Feb 10, 2024
Tipping in Australia | Face Painting Blog
Tipping in Australia : A Lesson
Many years ago I accepted many face painting jobs from lots of clients. One client hired me often at the shopping centre she managed. We got along well and she gave me a decent amount of work. She then moved to another shopping centre and asked me to come face paint for her there. I was thrilled! I gave her my normal quote, and looked forward to the day. Its important to know I was being paid to be there and the face painting was free for the public.
A few days before the event I lost myself reading through various face painting forums and facebook groups. These were worldwide groups that consisted of members from all over the world, especially USA. Many members spoke about getting extra tips when they were booked for jobs. A questioned asked over and over again was 'How do I get tips too?'
Now in my face painting career, it wasn't unusual to receive tips on a booking. It doesn't happen that often, but every now and then a customer will offer me a few gold coins for painting something amazing or sometimes a hot/cold drink. A private client like a birthday party might pay me extra because I stayed later than expected or perhaps neither of us have change! On public bookings, customers have slipped me something as a thankyou. I always refuse but then give in.
The advice given on these forums was to not only accept tips, but go after them! Do your job the absolute best you can and then make it clear you are accepting tips. This could be a tip jar, a sign or even just explaining you are happy to take tips. I thought this sounded great. I charged for my time at events but I wasn't excessive in price. I wouldn't turn down a few extra gold coins for a coffee. And it seemed that the public wanted to way to say thankyou. Who am I to say no?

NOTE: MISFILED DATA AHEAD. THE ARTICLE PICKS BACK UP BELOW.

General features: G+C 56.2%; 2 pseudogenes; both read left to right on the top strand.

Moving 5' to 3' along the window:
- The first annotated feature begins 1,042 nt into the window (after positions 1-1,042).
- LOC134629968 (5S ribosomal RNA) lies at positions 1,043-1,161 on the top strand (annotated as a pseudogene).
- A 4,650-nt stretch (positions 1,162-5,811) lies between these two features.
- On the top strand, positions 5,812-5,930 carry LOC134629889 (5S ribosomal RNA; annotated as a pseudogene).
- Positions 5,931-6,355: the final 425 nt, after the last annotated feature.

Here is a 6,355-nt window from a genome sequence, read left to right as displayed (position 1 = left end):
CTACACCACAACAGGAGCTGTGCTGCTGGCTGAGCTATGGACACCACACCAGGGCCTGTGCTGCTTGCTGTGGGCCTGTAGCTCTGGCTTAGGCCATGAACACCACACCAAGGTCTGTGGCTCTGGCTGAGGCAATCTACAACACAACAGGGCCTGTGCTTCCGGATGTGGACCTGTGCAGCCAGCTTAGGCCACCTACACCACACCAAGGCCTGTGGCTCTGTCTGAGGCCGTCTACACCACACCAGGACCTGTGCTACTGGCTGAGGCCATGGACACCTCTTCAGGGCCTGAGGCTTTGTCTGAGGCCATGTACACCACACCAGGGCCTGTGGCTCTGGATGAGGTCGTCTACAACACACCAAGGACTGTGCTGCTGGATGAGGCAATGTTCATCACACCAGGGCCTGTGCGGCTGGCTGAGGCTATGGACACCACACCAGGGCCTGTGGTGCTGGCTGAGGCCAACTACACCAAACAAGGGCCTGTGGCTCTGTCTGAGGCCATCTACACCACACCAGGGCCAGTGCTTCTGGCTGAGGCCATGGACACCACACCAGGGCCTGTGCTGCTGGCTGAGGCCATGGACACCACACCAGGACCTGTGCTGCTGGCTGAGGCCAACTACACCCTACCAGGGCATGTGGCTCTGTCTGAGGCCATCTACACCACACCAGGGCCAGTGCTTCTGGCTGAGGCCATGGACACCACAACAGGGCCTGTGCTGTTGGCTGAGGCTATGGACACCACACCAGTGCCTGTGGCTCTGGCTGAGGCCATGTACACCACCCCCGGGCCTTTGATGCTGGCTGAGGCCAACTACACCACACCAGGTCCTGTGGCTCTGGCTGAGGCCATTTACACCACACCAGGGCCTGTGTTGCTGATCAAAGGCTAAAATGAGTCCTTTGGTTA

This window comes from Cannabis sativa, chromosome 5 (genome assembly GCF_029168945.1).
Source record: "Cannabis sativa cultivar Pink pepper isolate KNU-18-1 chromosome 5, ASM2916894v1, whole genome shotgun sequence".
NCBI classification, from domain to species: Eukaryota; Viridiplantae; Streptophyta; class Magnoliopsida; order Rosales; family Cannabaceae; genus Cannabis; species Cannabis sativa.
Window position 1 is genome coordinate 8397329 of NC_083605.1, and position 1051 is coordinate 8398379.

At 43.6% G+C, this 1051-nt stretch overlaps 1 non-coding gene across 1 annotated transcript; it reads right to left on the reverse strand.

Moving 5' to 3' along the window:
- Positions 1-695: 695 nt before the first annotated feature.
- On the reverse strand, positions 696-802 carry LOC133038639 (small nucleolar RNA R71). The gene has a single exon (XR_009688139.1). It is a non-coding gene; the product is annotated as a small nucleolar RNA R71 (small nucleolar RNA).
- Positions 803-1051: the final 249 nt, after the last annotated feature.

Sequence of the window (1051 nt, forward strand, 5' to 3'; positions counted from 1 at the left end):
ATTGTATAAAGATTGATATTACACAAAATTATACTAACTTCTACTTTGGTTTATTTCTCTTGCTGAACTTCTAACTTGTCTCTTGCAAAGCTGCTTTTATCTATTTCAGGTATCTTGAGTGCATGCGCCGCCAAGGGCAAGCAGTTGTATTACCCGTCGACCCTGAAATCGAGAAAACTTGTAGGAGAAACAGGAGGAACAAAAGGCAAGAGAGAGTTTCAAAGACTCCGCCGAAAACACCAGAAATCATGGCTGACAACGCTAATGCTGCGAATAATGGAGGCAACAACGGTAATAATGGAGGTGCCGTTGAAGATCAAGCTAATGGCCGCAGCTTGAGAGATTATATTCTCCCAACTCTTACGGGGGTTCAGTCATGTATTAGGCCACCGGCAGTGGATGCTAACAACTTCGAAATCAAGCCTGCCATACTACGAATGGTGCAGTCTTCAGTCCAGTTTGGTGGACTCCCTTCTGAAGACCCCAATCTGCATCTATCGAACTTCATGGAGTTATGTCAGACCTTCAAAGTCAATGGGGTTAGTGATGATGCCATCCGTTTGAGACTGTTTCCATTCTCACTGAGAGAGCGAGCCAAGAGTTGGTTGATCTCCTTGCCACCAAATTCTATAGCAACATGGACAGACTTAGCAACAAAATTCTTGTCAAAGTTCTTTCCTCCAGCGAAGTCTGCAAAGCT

So i created a very simple sign. It said Tips are graciously accepted but not expected. I thought that was a lovely message that I would be fine if someone wanted to tip me, but I also wasn't pressuring. Well the day came and I set up my beautiful face painting kit. I set up my table and chair, and my tips accepted sign. Within minutes I had a little girl to face paint. I painted an amazing fairy using all Diamond FX professional face paints. When I finished, the little girl looked in the mirror and her whole face lit up with a huge smile. Her mother thanked me and offered me a few gold coins. My sign was working.
Now this was new to me. So I did my polite act of thanking her and refused. She played back and insisted so I took the gold coins and popped them in my kit. From then on, most people offered me a few gold coins. I had enough to not just buy my cup of coffee, but my entire lunch.
About an hour into my shift, the client came to check on me. She saw my tips accepted sign and questioned me. "Aren't we paying you to be here?" She asked. I explained she was but some customers like to say thankyou. I could tell she was not happy. I had made a very grave error.
A few minutes later, she ripped down my sign and replaced it with a crudely designed print out of FREE FACE PAINTING. It was very clear she not only found my sign offensive but the idea I would request tips to be outright rude.
At the time I found this to be over the top. Why should it matter if customers wanted to reward me? It didnt make any difference to her, and it showed customers were very happy with my work. Surely this is a win-win. Well I was never hired by that client again. '
I had made the very big error of forgetting the culture in Australia compared to other places in the world. In the forum I read, the members encouraging to go after tips are American where tipping is a normal part of their lives. We are lucky in Australia to be paid great wages compared to other parts of the world.
A few months ago I was at a cafe and was presented with the eftpos machine to pay. There was very clearly an option to tip for service. How rude, I thought! They are being paid for their job already. That honestly feels money-grabbing. And suddenly I knew exactly how my client felt all those years ago. I was hired for set rate, and my little sign would have been perceived as very ungrateful. I also didn't ask her in advance, which probably would have saved a lot of problems.
So learn from my mistake and remember that advice given is always country appropriate!